By Steve Goodier
It happened on the evening of April 14, 1912. The Titanic, the
largest ship afloat, struck an iceberg in the treacherous waters of the
Atlantic. Four hours later she sank to the bottom.
A place on one lifeboat was reserved for a certain woman. She
was just stepping into the boat when she asked if she could run to the ship's
library to get something. She was allowed three minutes.
The woman ran through the corridors of the reeling vessel.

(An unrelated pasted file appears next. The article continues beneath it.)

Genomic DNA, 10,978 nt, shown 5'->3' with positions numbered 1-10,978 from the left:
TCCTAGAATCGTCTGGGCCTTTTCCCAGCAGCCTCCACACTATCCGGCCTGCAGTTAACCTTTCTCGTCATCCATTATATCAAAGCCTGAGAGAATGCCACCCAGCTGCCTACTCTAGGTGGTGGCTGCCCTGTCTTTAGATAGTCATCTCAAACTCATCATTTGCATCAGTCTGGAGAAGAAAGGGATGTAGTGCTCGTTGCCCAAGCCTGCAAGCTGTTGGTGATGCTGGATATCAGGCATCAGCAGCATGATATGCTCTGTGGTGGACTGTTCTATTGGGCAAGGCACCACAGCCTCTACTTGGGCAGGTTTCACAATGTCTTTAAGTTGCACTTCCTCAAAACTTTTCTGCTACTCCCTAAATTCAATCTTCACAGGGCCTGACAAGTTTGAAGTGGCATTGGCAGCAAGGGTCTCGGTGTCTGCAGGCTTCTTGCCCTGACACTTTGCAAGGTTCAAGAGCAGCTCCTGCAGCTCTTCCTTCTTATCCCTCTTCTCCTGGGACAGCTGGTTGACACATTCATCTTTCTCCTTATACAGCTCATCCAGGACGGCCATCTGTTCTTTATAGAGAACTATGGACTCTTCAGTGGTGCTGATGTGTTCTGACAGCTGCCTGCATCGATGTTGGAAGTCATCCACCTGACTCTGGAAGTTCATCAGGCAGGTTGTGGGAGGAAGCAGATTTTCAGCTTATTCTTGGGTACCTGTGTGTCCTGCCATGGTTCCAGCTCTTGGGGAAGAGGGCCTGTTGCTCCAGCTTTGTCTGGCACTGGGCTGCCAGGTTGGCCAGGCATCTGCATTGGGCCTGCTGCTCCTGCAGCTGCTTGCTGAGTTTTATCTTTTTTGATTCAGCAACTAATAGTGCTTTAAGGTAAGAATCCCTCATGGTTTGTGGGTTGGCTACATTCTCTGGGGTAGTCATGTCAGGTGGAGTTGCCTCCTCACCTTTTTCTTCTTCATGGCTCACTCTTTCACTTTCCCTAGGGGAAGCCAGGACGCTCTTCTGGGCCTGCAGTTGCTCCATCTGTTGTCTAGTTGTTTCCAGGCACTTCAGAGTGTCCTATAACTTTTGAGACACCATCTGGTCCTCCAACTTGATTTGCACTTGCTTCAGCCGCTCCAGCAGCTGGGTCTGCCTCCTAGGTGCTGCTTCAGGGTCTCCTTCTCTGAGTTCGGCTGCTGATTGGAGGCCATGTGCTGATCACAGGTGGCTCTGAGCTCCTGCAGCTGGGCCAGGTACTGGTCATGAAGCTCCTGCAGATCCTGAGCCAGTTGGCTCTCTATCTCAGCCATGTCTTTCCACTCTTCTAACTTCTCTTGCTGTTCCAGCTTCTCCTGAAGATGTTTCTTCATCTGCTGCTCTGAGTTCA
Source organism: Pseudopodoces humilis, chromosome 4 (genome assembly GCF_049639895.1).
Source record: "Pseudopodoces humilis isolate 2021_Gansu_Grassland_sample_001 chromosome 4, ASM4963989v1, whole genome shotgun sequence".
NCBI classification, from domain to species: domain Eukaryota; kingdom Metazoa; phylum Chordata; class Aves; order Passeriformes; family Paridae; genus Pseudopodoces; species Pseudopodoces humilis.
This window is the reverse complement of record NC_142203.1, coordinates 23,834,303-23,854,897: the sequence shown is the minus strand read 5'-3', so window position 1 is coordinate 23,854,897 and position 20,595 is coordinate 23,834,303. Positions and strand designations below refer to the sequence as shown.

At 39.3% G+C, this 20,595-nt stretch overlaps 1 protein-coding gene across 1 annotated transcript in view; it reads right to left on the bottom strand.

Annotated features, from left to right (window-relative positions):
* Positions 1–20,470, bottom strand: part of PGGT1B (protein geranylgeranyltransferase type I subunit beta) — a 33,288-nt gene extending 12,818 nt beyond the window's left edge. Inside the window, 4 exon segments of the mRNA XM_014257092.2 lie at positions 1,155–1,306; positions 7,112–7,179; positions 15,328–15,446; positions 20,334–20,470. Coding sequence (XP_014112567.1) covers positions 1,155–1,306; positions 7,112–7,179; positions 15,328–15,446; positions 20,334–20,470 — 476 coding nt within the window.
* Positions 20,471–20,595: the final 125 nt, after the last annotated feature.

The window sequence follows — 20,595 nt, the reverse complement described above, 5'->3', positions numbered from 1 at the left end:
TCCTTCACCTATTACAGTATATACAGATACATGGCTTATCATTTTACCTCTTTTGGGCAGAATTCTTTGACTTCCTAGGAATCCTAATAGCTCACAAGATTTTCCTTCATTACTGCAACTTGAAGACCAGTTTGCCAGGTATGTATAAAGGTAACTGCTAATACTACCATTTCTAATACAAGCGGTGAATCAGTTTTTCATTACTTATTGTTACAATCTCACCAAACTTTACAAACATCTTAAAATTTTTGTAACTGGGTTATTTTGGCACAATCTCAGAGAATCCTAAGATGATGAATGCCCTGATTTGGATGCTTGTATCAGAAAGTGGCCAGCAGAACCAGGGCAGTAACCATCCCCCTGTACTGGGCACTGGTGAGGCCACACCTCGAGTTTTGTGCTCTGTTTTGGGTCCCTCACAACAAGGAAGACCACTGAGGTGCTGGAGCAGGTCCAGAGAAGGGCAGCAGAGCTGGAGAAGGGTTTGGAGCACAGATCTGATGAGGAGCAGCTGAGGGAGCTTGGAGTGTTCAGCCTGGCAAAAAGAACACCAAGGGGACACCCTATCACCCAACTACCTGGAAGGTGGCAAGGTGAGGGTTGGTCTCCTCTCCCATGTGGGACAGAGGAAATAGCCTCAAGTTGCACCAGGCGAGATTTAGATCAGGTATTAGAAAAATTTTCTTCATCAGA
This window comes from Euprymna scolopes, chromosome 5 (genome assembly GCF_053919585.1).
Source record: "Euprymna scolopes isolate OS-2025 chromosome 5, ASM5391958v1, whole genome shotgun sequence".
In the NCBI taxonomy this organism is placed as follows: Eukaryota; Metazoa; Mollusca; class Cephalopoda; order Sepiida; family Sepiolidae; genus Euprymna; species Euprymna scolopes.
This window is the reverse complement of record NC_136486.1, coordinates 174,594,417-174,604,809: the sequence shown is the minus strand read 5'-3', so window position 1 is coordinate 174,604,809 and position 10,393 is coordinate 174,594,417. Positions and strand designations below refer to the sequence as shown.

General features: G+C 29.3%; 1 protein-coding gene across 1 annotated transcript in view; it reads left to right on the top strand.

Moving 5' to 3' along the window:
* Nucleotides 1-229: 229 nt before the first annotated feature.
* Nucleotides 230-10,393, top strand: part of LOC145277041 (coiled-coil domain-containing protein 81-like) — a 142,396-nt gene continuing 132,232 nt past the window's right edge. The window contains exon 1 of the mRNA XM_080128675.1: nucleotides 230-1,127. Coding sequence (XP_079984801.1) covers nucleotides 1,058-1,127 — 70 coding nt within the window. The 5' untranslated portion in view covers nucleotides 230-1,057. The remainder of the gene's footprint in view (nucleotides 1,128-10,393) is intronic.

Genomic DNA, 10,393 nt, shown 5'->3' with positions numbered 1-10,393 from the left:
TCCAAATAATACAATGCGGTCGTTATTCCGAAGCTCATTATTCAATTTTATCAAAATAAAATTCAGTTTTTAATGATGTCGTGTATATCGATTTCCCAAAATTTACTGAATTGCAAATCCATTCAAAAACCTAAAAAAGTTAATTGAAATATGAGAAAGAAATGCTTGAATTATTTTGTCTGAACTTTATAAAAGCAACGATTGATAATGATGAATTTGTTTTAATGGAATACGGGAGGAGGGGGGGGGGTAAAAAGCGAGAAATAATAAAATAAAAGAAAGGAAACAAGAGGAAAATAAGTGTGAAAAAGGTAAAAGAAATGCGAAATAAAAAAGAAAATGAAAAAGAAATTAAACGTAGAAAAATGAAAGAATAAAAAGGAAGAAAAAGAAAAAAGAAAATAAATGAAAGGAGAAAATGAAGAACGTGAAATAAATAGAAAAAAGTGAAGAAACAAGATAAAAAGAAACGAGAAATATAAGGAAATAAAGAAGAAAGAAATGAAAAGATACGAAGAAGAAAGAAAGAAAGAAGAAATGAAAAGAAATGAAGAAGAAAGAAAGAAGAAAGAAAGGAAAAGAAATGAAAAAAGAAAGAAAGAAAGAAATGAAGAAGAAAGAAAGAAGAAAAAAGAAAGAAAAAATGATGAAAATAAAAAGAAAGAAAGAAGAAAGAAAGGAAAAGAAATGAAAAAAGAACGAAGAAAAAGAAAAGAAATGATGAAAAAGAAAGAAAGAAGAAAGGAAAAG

Crossing the saloon she caught sight of jewelry strewn around the floor.
Passengers had hurriedly cleaned out their safes and dropped valuables as they
ran. What an opportunity! Wealth was literally at her fingertips!
But she ignored the jewelry, made her way to the library,
snatched a copy of the Bible and ran back to the waiting lifeboat.
Earlier that day it may have seemed incredible to the woman to
choose a copy of the Bible over valuable jewelry. But in the face of death,
prized valuables became relatively worthless, and what may have seemed
worthless became suddenly valuable.
Unfortunately, it often takes a catastrophe to shuffle our
priorities into a sensible order. But what a catastrophe when we never do
discover what is truly valuable.
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